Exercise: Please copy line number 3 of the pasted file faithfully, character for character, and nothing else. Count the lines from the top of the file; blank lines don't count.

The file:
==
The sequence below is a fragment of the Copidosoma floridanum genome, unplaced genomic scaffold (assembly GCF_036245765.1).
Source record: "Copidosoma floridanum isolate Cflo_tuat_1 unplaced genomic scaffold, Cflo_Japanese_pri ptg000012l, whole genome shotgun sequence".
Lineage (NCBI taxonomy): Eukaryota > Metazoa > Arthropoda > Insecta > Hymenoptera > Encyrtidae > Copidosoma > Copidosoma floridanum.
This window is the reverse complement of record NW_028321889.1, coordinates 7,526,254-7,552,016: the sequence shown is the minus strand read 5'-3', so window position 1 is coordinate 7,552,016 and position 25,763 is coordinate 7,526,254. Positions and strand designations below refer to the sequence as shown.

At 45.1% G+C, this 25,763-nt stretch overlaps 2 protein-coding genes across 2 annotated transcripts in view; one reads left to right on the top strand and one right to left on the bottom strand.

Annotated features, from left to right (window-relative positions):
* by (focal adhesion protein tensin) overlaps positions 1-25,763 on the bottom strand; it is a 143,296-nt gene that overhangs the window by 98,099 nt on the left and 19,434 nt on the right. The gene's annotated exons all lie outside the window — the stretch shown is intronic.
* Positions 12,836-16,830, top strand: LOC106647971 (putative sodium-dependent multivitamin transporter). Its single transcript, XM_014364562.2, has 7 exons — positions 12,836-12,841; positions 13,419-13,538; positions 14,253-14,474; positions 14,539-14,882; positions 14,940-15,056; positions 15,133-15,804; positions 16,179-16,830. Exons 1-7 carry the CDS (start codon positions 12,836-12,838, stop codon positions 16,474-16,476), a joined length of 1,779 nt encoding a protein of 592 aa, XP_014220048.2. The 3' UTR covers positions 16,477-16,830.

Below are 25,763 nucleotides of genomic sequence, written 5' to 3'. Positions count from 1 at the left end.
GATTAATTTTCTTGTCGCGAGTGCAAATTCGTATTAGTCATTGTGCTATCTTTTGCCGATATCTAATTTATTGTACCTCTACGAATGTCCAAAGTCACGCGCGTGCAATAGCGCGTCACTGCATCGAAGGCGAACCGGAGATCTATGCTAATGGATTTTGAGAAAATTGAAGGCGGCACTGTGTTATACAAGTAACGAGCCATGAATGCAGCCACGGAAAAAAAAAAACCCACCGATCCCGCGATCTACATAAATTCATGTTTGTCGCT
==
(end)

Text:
Lineage (NCBI taxonomy): Eukaryota > Metazoa > Arthropoda > Insecta > Hymenoptera > Encyrtidae > Copidosoma > Copidosoma floridanum.